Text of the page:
AS THE WHEELS came down on my cross-country flight, I prepared for our landing at San Francisco International Airport (SFO). Looking out the window, I could see the sprawl of Silicon Valley, the East Bay, and in the distance, the San Francisco skyline. It is hard to believe that I was here to explore agriculture in 2013, given that what I could see from the plane was mostly concrete, highways, and heavy construction.
Not too many miles away from SFO, I began to wind through the tight curves of back roads, making my way to the headquarters of a major agricultural producer. While I had never visited this company before, I had the opportunity to sit down with the executive team to explore the topic of big data in farming and agriculture.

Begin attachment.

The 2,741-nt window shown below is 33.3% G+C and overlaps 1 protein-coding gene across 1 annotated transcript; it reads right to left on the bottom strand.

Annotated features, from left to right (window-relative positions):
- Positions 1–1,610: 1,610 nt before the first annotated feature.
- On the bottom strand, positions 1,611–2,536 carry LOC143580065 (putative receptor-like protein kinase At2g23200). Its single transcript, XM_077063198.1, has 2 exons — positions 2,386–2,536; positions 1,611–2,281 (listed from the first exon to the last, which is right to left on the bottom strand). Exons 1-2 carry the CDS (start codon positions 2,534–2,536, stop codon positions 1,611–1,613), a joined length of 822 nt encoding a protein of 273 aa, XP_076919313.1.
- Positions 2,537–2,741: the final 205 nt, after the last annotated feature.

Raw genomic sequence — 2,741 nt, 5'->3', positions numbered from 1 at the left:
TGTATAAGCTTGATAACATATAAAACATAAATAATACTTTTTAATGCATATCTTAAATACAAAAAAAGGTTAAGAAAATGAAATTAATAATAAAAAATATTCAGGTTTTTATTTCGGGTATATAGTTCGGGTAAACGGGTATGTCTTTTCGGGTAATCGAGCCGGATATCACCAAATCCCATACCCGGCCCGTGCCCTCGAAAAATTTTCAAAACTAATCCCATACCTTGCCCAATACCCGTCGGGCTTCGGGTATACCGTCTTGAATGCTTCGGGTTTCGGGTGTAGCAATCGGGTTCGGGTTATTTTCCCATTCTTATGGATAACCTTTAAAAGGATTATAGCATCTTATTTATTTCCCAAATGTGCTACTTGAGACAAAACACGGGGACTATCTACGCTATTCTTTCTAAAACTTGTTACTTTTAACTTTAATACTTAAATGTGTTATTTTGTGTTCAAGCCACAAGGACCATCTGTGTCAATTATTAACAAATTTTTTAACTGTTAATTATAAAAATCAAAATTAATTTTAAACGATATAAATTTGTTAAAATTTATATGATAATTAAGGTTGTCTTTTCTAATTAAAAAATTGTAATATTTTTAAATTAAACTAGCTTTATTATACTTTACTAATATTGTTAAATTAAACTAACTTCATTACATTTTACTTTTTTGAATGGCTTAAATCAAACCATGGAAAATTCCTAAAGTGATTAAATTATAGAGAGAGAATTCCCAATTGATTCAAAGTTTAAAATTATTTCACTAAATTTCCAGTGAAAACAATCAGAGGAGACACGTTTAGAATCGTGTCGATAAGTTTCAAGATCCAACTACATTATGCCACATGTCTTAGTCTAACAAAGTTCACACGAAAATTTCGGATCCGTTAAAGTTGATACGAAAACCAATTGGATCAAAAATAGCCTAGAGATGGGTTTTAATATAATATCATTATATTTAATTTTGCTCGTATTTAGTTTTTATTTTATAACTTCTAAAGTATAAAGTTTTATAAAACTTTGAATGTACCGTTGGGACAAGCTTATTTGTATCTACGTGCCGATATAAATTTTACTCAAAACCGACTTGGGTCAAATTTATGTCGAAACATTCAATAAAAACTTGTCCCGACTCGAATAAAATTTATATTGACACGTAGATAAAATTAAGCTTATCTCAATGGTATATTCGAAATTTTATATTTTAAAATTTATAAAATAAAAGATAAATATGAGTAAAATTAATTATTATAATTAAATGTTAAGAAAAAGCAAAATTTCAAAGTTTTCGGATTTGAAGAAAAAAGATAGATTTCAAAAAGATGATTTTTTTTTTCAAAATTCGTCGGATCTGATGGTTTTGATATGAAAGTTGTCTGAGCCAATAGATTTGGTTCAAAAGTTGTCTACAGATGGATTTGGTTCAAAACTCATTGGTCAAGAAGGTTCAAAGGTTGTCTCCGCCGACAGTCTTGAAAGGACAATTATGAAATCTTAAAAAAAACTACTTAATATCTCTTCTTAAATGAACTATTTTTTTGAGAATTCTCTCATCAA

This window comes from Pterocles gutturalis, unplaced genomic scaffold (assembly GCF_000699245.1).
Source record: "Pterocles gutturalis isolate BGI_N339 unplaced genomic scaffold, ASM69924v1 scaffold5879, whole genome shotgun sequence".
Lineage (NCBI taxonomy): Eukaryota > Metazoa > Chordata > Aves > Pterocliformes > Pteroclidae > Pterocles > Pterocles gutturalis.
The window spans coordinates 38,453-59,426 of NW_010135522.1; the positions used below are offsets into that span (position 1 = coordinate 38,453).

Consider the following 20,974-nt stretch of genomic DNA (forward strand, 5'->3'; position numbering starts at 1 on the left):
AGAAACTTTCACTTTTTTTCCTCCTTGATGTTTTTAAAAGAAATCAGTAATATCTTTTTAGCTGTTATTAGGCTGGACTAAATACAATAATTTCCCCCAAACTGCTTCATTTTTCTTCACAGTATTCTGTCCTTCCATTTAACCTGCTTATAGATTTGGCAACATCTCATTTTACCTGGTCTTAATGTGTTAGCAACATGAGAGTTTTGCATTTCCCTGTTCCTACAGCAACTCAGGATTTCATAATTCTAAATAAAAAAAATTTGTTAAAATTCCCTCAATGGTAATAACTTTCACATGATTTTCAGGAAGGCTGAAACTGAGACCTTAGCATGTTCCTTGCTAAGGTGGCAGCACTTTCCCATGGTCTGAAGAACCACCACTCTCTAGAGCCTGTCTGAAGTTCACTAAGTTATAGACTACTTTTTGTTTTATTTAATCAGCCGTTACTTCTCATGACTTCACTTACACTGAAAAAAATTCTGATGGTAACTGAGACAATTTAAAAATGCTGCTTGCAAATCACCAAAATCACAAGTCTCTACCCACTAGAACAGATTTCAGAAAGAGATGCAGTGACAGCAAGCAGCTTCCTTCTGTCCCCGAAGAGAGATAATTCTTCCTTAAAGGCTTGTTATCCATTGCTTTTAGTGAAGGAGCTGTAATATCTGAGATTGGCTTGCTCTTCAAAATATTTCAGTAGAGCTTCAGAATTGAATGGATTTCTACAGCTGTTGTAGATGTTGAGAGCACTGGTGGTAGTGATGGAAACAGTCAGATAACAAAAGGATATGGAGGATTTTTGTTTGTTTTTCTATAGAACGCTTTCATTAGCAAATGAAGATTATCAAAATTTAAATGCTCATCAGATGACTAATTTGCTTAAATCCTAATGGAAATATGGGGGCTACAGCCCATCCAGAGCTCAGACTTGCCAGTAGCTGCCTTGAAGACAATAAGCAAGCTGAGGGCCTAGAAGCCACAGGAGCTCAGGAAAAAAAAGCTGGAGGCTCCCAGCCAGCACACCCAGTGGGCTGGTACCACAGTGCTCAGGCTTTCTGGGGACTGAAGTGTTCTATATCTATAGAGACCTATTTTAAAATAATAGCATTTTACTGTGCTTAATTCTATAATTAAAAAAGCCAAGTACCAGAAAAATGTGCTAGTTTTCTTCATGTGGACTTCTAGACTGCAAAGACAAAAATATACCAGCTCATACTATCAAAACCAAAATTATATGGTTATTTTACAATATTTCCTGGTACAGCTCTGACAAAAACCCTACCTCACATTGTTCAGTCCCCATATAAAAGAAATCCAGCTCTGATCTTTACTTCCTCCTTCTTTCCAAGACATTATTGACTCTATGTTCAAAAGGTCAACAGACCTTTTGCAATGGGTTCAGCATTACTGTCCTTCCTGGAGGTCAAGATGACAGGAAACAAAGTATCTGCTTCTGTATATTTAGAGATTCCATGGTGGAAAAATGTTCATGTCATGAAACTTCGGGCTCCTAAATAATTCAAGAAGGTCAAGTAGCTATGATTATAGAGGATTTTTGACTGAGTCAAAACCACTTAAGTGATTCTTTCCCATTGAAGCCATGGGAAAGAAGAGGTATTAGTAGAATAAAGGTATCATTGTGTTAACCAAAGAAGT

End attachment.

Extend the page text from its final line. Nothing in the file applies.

I embraced the calm and serene scene, a far cry from the vibrancy of San Francisco and the rush of Silicon Valley. As we entered a conference room, the discussion turned to produce, as I asked, “Why is it that the strawberries that I bought last week taste so much better than the ones I bought the week before?” While I posed the question as a conversation starter, it became the crux of our discussion.
It seems that quality — and, more specifically, consistency of quality — is the foremost issue on the mind of major producers. I asked about the exquisite quality of produce in Japan. The executive team quickly noted that Japan achieves quality at the price of waste. Said another way, they keep ...